Since November 2010, TreeSteward Jeff Lund has written articles on what to do with your tree once it is cut down or blown down so it can be recycled. Here is Jeff’s follow-up article to the Storms and Trees article of July 18 that described how a large mulberry tree succumbed to an ice storm and fell on a house.
Prior to the scheduled removal, the homeowner contacted me and inquired if this mulberry would be desirable from a woodworking perspective. Normally, mulberries are too small, but the lower portion of this tree had an unusually impressive diameter of 24 inches. Hence, I expressed an interest in obtaining some of the logs for potential woodworking. The homeowner instructed the tree removal contractor to cut the lower portion of the tree into logs approximately 18″ in length and leave them onsite. The contractors were pleased to do this, since it saved them the time and energy to move the last 6′ of the trunk to mulch it. Although recycling downed trees as mulch is a desirable outcome, recycling the tree to a higher purpose through woodworking is the preferred recycling option.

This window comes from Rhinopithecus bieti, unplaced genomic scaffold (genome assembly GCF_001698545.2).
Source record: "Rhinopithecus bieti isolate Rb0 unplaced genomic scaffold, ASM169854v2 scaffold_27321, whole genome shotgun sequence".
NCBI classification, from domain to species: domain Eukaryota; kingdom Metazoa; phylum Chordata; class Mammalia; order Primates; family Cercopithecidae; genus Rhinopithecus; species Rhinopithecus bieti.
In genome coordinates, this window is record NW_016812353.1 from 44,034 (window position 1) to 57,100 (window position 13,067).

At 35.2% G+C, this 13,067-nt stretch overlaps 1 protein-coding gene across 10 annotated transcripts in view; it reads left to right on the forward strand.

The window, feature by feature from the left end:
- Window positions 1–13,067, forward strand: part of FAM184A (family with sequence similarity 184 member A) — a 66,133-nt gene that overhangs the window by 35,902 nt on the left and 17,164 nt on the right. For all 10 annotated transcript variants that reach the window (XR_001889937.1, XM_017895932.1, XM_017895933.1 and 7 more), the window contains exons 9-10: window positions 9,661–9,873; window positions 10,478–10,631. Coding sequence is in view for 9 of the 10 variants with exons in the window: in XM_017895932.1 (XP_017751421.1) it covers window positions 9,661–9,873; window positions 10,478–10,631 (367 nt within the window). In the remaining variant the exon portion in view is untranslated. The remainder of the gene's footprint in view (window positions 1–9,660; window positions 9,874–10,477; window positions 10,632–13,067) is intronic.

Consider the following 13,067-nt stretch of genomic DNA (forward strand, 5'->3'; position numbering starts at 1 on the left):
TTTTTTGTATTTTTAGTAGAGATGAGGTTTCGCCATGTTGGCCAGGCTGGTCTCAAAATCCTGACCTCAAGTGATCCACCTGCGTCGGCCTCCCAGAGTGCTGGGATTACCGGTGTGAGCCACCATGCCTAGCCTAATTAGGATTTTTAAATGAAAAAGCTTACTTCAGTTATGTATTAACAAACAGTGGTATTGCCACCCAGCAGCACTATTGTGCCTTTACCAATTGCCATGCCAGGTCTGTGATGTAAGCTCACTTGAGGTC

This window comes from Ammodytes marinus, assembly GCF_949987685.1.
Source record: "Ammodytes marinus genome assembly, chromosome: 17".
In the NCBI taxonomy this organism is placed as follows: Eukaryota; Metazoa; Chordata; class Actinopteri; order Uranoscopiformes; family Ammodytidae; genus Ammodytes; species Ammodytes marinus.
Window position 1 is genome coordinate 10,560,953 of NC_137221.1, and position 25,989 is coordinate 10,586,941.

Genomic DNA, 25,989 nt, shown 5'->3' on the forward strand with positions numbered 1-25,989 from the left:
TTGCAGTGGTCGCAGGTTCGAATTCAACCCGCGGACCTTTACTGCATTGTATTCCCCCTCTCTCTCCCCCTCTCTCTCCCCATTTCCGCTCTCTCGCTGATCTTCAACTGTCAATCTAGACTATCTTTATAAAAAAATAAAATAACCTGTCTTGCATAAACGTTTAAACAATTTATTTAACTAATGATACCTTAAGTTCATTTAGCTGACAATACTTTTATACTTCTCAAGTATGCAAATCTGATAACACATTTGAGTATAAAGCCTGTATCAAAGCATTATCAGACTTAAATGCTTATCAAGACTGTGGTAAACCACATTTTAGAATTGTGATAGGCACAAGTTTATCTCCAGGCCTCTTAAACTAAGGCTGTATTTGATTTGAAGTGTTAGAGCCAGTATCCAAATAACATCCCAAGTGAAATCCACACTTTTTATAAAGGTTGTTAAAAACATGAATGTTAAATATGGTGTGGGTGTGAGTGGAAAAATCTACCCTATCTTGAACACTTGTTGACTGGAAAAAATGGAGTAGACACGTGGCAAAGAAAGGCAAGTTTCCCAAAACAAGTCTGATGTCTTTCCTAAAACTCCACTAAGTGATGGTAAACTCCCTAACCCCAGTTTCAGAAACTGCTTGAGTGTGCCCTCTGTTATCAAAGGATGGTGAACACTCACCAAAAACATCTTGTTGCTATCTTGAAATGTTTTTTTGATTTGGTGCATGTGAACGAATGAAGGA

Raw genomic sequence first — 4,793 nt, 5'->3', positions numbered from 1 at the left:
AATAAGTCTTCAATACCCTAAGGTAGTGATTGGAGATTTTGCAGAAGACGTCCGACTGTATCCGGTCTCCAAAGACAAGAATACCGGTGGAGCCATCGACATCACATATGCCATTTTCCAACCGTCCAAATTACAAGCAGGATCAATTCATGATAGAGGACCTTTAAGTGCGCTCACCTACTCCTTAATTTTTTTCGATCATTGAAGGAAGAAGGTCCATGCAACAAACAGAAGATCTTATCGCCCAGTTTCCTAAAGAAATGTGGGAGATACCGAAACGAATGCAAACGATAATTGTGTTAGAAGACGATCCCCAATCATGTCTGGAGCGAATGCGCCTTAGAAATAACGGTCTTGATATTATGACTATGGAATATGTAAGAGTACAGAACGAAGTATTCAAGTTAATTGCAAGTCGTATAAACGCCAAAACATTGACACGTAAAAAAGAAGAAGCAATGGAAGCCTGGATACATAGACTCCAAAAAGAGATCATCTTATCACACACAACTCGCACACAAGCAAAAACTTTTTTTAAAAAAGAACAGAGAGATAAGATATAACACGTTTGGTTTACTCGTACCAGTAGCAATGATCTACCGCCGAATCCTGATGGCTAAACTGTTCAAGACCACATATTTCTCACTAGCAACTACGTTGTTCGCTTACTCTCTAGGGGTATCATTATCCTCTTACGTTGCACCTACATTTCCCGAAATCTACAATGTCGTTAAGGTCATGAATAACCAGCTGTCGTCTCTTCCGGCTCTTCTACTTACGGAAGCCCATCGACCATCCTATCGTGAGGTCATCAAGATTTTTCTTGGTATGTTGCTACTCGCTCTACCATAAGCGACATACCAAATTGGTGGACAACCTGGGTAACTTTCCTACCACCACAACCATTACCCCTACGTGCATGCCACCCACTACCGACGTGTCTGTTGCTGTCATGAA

About a week after the contractor removed the tree, I picked up the cut logs and took them to my storage area (see Photograph at top center). Mulberry is a first cousin to the very hard osage orange and has an almost identical color and figure. To its credit, mulberry is softer and easier to work than osage orange making it more desireable. If the log has sufficient contorted burl-type figure, which is generally present where a lateral branch meets the main truck, then it can be lath turned into beautiful bowls (Photograph to right shows burls in wood). Several of the these logs are destined to be eventually turned into bowls.
If the grain is straight and has a pleasing “figure”, then it makes great small handcrafts. You don’t really know what the wood will look like until you open it, so you start splitting and see what happens. This is a win-win process because even if the log does not have woodworking potential, it makes great firewood. Several of the logs that displayed excellent “figure” were subsequently carved into handles such as the “straight shaped” and “fawn shaped” file handles depicted in the photograph.
So this mulberry tree’s lifecycle has entailed providing food and shelter for wildlife and shade for the homeowner while alive, to being a victim of storm damage, to recycling into beautiful wood bowls and tool handles. If you are unfortunate and lose a tree you think could be recycled, send an email to info@TreeStewards.org and we’ll try to arrange contact with a woodworker who can recycle like the mulberry.